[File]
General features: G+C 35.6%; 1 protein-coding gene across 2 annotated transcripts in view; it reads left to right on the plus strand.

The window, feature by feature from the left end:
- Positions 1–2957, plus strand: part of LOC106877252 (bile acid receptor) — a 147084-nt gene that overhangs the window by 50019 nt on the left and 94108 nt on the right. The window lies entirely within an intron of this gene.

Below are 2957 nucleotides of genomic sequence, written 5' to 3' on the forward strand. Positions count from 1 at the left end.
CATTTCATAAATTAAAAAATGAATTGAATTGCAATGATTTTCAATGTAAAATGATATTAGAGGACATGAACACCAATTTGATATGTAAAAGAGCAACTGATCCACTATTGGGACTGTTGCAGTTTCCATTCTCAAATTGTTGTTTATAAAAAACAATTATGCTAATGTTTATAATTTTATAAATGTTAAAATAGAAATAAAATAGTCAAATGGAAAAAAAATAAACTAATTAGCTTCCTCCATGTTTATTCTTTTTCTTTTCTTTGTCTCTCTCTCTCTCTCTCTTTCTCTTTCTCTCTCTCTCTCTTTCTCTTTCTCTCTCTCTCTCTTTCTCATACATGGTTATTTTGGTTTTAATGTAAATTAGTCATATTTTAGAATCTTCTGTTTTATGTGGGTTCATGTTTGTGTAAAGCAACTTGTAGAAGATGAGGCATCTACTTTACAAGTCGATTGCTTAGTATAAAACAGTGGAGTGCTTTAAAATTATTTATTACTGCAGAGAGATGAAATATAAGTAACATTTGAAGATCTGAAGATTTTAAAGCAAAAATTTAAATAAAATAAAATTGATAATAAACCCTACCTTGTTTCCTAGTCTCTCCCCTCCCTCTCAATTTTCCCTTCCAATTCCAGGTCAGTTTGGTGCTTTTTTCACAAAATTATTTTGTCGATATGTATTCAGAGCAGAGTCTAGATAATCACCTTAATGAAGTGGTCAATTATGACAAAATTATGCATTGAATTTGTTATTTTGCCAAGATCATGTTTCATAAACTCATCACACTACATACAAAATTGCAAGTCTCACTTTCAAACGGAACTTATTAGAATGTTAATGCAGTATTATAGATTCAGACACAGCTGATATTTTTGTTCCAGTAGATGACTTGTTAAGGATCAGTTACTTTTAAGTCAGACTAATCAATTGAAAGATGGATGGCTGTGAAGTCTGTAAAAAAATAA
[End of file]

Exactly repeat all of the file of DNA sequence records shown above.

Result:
General features: G+C 35.6%; 1 protein-coding gene across 2 annotated transcripts in view; it reads left to right on the plus strand.

The window, feature by feature from the left end:
- Positions 1–2957, plus strand: part of LOC106877252 (bile acid receptor) — a 147084-nt gene that overhangs the window by 50019 nt on the left and 94108 nt on the right. The window lies entirely within an intron of this gene.

Below are 2957 nucleotides of genomic sequence, written 5' to 3' on the forward strand. Positions count from 1 at the left end.
CATTTCATAAATTAAAAAATGAATTGAATTGCAATGATTTTCAATGTAAAATGATATTAGAGGACATGAACACCAATTTGATATGTAAAAGAGCAACTGATCCACTATTGGGACTGTTGCAGTTTCCATTCTCAAATTGTTGTTTATAAAAAACAATTATGCTAATGTTTATAATTTTATAAATGTTAAAATAGAAATAAAATAGTCAAATGGAAAAAAAATAAACTAATTAGCTTCCTCCATGTTTATTCTTTTTCTTTTCTTTGTCTCTCTCTCTCTCTCTCTTTCTCTTTCTCTCTCTCTCTCTTTCTCTTTCTCTCTCTCTCTCTTTCTCATACATGGTTATTTTGGTTTTAATGTAAATTAGTCATATTTTAGAATCTTCTGTTTTATGTGGGTTCATGTTTGTGTAAAGCAACTTGTAGAAGATGAGGCATCTACTTTACAAGTCGATTGCTTAGTATAAAACAGTGGAGTGCTTTAAAATTATTTATTACTGCAGAGAGATGAAATATAAGTAACATTTGAAGATCTGAAGATTTTAAAGCAAAAATTTAAATAAAATAAAATTGATAATAAACCCTACCTTGTTTCCTAGTCTCTCCCCTCCCTCTCAATTTTCCCTTCCAATTCCAGGTCAGTTTGGTGCTTTTTTCACAAAATTATTTTGTCGATATGTATTCAGAGCAGAGTCTAGATAATCACCTTAATGAAGTGGTCAATTATGACAAAATTATGCATTGAATTTGTTATTTTGCCAAGATCATGTTTCATAAACTCATCACACTACATACAAAATTGCAAGTCTCACTTTCAAACGGAACTTATTAGAATGTTAATGCAGTATTATAGATTCAGACACAGCTGATATTTTTGTTCCAGTAGATGACTTGTTAAGGATCAGTTACTTTTAAGTCAGACTAATCAATTGAAAGATGGATGGCTGTGAAGTCTGTAAAAAAATAA